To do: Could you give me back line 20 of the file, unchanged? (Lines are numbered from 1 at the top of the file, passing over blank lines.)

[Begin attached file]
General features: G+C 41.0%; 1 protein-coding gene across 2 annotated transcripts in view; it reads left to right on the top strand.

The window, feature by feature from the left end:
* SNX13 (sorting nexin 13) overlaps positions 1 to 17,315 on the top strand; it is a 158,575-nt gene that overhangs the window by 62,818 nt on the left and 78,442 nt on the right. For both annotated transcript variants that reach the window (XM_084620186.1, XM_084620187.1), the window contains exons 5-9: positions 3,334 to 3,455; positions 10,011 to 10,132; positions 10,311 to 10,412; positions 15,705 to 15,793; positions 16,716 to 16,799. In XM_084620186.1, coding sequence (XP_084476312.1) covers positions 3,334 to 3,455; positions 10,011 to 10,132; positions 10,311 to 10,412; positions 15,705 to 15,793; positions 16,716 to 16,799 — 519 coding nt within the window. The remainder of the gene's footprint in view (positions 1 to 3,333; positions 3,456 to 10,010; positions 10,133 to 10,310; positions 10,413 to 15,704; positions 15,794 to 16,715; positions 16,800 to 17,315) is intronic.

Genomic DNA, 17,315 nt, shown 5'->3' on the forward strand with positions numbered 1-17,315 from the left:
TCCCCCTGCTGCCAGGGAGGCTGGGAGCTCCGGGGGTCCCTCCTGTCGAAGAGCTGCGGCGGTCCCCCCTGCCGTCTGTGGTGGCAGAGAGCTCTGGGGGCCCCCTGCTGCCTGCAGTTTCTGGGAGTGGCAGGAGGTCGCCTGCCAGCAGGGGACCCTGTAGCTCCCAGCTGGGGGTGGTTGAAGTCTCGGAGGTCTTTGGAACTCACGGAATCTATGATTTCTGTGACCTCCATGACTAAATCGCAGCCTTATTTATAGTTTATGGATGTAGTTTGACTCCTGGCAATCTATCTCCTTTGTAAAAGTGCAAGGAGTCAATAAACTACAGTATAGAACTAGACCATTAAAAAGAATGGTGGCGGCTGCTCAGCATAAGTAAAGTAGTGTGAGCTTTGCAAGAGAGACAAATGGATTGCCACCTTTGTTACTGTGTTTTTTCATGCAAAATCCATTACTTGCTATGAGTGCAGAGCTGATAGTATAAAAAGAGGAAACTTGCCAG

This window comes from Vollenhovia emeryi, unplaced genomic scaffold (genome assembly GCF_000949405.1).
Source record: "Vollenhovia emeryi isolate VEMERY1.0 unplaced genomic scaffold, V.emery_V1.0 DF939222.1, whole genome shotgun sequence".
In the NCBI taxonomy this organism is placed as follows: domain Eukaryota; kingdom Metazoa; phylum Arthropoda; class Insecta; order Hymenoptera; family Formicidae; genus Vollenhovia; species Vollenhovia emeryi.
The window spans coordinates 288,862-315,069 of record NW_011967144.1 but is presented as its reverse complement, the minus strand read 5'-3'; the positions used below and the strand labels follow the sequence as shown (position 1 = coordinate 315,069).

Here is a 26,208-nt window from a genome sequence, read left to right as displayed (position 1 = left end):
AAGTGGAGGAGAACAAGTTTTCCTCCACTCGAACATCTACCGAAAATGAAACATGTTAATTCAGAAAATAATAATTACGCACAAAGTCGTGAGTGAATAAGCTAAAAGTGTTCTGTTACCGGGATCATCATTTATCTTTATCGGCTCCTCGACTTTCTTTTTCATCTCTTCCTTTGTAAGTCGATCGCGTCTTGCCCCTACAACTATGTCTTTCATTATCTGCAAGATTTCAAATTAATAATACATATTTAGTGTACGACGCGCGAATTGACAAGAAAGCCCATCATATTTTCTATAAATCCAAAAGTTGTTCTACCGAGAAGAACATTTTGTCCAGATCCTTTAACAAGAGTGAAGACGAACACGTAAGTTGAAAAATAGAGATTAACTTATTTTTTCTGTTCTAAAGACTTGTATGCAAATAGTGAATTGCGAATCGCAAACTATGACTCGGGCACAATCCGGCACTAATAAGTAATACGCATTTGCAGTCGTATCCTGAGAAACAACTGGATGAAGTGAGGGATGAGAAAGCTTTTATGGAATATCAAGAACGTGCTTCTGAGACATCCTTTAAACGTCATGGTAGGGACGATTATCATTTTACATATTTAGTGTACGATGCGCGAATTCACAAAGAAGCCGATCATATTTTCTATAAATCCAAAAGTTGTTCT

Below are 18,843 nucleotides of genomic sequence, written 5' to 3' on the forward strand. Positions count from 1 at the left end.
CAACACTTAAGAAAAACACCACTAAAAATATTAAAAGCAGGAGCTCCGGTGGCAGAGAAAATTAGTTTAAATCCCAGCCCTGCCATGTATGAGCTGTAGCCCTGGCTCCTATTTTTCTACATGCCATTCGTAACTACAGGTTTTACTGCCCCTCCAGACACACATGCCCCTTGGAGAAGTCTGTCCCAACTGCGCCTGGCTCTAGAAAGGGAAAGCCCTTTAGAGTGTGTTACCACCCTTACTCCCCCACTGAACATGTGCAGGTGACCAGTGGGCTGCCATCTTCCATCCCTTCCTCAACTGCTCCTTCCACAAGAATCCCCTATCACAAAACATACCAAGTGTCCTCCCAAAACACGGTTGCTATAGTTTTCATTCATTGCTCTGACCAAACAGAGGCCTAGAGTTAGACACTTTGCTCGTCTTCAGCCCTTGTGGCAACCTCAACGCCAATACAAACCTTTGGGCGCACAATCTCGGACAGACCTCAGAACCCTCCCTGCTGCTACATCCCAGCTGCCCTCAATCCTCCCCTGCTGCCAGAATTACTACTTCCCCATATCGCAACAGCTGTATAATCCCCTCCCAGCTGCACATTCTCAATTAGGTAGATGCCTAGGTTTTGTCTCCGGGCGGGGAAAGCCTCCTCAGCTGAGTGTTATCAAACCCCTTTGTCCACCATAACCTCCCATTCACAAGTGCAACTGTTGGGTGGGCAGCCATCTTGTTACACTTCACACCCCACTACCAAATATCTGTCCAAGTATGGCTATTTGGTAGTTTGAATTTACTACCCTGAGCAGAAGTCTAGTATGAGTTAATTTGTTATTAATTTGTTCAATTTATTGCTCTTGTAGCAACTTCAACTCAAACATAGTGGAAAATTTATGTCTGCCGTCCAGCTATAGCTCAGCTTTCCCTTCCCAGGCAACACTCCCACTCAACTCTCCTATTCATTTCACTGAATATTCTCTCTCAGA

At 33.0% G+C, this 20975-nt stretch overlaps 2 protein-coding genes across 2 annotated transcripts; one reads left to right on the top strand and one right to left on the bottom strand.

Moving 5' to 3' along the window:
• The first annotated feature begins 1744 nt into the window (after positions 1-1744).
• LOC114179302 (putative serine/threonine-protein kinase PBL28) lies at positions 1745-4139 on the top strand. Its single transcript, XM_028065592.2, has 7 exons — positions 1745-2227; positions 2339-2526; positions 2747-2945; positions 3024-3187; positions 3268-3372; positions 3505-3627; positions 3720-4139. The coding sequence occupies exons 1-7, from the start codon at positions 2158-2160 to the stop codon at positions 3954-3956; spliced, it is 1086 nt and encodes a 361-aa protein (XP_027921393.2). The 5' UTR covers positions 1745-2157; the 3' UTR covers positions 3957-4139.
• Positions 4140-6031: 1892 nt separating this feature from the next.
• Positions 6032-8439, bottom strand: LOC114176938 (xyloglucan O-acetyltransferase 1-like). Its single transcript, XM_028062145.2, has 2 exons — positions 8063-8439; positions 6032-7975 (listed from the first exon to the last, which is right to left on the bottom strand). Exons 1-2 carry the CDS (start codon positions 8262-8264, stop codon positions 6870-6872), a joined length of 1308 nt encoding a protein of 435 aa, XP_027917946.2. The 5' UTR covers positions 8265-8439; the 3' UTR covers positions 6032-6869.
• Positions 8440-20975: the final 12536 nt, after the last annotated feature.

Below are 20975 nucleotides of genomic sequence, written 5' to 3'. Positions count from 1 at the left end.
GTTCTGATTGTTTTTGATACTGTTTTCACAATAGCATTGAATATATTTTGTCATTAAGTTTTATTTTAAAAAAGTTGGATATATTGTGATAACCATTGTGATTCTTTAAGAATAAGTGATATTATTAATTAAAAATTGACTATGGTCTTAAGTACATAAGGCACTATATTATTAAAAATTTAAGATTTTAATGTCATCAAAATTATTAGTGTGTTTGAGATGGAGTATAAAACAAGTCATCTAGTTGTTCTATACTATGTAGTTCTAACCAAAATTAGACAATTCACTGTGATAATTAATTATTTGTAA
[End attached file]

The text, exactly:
• Positions 8440-20975: the final 12536 nt, after the last annotated feature.